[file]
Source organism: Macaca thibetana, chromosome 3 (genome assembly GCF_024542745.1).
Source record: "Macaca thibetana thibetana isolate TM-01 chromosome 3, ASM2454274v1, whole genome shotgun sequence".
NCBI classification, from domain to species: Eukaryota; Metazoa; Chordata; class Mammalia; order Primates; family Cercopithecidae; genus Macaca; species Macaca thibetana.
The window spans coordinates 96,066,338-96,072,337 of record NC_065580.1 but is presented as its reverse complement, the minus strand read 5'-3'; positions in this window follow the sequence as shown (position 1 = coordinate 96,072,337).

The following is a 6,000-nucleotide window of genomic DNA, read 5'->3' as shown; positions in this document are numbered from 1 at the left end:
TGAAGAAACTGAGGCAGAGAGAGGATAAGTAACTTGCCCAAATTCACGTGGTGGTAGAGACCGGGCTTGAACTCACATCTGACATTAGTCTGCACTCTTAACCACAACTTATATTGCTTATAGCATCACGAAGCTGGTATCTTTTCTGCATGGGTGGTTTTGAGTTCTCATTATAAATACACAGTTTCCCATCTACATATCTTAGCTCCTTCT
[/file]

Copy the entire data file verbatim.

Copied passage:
Source organism: Macaca thibetana, chromosome 3 (genome assembly GCF_024542745.1).
Source record: "Macaca thibetana thibetana isolate TM-01 chromosome 3, ASM2454274v1, whole genome shotgun sequence".
NCBI classification, from domain to species: Eukaryota; Metazoa; Chordata; class Mammalia; order Primates; family Cercopithecidae; genus Macaca; species Macaca thibetana.
The window spans coordinates 96,066,338-96,072,337 of record NC_065580.1 but is presented as its reverse complement, the minus strand read 5'-3'; positions in this window follow the sequence as shown (position 1 = coordinate 96,072,337).

The following is a 6,000-nucleotide window of genomic DNA, read 5'->3' as shown; positions in this document are numbered from 1 at the left end:
TGAAGAAACTGAGGCAGAGAGAGGATAAGTAACTTGCCCAAATTCACGTGGTGGTAGAGACCGGGCTTGAACTCACATCTGACATTAGTCTGCACTCTTAACCACAACTTATATTGCTTATAGCATCACGAAGCTGGTATCTTTTCTGCATGGGTGGTTTTGAGTTCTCATTATAAATACACAGTTTCCCATCTACATATCTTAGCTCCTTCT